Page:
conclusions which, if they are not im-
mediately obvious, are at least clear
enough that any reader with a sufficient
vocabulary to read the book would sure-
ly catch on after the first explanation.
(Two conclusions for free: Auden and
his peers were hugely and unfavorably
impressed by the war that was past and
the war that was coming, and youth of
the thirties yearned for leaders.) Un-
like Trilling, I find Hynes's literary
analyses plot-limited and far too reduc-
tive. Unlike Miller, I find that Hynes's
political sensibilities are of the either/or
variety, and that he tries to jam art,
letters, history, and science into a col-
umn-a-and-column-b paradigm. The Au-
den Generation is not an unenjoyable
book, but neither is it a good book.
BACK AT THE RANCH, Christopher
and His Kind is both good and fun.
Isherwood has taken on a chore very
similar to Hynes's, the reconstruction
of a decade of a literary subculture
largely from its written artifacts. Be-
cause Isherwood's reconstruction is cen-
tered around well-realized characters,
and because it avoids pretensions to
grandeur, it is an illuminating and often

poignant document.
Perhaps the most impressive aspect
of Christopher and His kind is the deft-
ness with which the older Christopher
(the "I" of the book) untangles himself
from his own earlier avatar (the "Chris-
topher" of the book). "Christopher" re-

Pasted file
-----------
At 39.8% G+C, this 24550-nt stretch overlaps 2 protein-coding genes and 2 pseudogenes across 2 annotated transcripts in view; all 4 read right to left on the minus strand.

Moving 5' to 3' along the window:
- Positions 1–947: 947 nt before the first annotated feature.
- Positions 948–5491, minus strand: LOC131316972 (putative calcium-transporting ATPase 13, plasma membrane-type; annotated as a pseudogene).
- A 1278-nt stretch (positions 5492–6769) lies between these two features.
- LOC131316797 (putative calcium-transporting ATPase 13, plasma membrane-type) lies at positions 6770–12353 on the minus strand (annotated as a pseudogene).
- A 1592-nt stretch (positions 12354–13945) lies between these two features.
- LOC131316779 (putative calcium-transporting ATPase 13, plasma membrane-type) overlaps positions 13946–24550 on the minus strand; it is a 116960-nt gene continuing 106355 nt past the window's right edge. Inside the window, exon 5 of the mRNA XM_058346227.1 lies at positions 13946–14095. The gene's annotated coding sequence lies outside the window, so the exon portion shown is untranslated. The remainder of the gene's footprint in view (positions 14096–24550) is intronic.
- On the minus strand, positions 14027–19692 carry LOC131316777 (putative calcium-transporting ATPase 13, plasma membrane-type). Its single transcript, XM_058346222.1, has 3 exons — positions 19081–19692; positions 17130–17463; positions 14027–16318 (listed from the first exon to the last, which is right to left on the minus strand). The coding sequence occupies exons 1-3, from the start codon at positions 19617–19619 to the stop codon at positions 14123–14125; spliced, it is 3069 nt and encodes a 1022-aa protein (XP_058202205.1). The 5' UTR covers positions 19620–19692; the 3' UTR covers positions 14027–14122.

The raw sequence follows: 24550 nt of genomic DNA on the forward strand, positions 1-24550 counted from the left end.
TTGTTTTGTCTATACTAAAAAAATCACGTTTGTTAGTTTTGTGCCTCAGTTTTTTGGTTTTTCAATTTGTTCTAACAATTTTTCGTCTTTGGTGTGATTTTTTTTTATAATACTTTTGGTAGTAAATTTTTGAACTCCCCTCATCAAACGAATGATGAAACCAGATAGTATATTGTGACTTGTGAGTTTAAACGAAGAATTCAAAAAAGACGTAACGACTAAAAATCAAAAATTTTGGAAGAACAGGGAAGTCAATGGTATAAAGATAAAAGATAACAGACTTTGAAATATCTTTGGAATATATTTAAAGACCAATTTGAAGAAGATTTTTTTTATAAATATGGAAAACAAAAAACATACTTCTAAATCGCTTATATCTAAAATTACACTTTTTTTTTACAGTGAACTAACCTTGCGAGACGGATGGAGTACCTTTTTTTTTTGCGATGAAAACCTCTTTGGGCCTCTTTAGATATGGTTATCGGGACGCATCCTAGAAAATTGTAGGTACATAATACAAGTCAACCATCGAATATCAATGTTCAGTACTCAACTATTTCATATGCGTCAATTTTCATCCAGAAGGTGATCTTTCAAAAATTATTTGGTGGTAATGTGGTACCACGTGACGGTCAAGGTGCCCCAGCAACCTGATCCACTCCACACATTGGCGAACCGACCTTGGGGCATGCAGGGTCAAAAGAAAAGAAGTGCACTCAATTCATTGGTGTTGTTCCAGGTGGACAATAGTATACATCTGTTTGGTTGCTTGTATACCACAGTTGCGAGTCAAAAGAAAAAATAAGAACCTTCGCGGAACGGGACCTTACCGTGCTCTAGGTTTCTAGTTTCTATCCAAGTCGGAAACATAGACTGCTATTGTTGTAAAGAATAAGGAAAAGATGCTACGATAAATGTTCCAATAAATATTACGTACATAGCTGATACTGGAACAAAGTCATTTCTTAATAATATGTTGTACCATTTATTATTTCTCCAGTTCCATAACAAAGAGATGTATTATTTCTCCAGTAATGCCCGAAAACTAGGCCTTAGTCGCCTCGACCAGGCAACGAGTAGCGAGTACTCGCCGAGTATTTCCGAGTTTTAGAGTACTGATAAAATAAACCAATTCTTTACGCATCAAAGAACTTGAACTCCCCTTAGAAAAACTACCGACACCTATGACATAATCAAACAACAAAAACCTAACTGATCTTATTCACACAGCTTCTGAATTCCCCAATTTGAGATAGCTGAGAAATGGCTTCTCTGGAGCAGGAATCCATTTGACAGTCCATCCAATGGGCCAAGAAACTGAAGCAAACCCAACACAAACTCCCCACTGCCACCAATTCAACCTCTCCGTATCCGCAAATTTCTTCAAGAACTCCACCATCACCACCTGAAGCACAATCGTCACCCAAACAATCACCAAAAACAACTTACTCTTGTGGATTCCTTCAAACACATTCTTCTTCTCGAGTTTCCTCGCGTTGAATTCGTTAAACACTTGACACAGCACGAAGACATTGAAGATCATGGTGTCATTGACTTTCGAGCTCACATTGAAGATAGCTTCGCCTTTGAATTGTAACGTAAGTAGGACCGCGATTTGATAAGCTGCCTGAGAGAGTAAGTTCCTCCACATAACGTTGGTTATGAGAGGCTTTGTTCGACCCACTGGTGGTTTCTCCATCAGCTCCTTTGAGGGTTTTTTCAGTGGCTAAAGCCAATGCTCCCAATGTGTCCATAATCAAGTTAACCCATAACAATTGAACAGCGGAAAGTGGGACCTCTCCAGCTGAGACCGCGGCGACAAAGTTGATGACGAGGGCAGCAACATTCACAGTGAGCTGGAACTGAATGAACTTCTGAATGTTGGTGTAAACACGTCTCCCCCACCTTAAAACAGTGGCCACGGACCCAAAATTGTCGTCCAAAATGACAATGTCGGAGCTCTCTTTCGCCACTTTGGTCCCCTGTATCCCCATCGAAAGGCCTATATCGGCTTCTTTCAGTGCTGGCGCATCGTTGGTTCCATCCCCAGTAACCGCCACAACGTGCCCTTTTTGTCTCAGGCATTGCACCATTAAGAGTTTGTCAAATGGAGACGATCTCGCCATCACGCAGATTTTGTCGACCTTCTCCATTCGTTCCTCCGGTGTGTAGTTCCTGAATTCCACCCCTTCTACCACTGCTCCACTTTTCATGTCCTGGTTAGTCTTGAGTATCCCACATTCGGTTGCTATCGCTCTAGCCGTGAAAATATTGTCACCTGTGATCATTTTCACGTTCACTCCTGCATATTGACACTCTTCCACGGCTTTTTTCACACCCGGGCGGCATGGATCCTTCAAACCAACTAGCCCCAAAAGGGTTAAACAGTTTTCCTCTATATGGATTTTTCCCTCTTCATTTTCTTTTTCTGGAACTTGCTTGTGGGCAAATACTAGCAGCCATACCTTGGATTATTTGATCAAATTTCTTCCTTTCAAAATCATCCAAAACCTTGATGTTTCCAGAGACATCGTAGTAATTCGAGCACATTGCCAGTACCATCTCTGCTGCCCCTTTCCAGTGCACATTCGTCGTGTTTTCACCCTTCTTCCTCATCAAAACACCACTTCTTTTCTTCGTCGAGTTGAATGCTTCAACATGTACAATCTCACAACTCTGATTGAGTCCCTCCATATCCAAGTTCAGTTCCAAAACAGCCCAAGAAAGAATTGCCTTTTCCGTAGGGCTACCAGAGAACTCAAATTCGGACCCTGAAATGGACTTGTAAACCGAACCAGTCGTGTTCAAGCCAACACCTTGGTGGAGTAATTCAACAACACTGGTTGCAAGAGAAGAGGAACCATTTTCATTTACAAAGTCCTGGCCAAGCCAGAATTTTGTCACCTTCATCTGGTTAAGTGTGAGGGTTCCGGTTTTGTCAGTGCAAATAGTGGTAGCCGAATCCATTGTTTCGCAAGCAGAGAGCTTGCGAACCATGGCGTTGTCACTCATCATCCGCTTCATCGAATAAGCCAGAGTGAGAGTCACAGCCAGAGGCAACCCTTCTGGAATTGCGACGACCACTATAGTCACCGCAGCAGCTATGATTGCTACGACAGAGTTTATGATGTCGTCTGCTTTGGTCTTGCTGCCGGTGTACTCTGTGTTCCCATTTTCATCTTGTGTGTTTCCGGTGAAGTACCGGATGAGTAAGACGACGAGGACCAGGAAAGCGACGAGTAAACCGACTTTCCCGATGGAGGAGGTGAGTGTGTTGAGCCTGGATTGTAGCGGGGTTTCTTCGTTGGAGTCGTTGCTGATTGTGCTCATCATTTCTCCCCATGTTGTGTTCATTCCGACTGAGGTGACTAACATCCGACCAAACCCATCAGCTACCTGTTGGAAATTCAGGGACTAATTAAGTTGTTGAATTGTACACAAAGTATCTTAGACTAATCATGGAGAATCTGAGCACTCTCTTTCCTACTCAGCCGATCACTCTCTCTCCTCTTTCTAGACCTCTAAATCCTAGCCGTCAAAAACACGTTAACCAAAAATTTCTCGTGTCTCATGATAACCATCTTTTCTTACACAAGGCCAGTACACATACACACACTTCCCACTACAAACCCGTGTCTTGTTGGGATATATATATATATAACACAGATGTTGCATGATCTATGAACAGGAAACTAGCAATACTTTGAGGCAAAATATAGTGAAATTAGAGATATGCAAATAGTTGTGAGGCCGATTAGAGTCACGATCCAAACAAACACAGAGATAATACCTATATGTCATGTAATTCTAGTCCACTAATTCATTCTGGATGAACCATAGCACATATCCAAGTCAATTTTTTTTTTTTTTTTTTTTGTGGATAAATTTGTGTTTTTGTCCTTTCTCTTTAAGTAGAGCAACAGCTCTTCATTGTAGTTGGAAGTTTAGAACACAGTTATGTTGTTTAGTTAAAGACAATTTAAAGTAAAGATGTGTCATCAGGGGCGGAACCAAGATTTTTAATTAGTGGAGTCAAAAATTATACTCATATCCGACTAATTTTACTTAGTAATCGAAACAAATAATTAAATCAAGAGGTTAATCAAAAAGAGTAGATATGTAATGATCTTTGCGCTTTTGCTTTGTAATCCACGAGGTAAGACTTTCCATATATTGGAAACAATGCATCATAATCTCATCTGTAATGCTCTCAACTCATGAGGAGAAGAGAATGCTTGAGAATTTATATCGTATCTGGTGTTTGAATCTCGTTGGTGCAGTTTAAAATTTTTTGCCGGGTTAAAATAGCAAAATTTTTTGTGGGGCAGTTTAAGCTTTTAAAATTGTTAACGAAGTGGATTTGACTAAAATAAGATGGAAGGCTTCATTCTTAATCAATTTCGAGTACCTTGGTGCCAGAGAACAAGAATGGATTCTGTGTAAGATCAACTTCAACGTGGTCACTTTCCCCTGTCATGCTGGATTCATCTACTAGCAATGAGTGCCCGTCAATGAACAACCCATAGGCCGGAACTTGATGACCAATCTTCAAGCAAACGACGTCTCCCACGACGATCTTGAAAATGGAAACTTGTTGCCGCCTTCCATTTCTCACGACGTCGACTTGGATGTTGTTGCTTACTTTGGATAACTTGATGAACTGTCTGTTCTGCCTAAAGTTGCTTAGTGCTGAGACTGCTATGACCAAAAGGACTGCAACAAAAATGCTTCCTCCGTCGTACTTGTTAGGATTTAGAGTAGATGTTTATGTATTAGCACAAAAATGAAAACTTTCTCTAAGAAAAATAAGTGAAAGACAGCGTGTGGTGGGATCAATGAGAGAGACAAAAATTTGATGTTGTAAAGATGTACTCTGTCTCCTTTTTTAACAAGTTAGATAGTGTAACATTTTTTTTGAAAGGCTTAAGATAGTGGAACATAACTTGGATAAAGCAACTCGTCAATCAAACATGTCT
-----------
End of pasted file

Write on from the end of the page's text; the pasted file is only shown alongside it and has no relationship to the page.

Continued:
mains as young, awkward, and less- than-
omniscient as he might reasonably have
been, and "I" is free to evalupte the
younger man's unintentional folly and
inadvertent wisdom. This differentiation
of character is especially important in
those passages which comment on the
fascism and communism of the thirties,
and is at least partially responsible for
the unlabored, profound candor of Isher-
wood's self-analysis. He wears his fail-
ures and successes rather gracefully.
Isherwood manages, for the most part,
to let the members of his coterie move
through his account as recognizable per-
sonalities, without lampoon or eulogy.
His lapses into spite and sentiment are
controlled and nearly always reflexively
satiric. And he has a healthy respect
for the vagaries of human circumstance
and volition.
His treatment of Heinz's return to Ger-
many, their cabalistic attempts to find
sanctuary, and Heinz's misfortune at
the hands of the Nazis, maintains a cl-u-
cial ambiguity. It would indeed be un-
reasonable to imagine that all the mach-
inations of weather, disease, and govern-
ment conspired merely to punish one
young German homosexual draft-dodger
and his friend. On the other hand, un-
reason always has a hand in politics,
and malevloent unreason was the strong'
suit of the Third Reich. Without strong
evidence, Isherwood refuses either to pos-
tulate or discount a conspiracy against
them, and that is perhaps the wisest
course: to acknowledge the pain and
hold the blame in reserve; It is a situ-
ation which American dissidents of the
Vietnam era will probably find familiar.
Mtrtnie Jdnu is a graduate suden in
English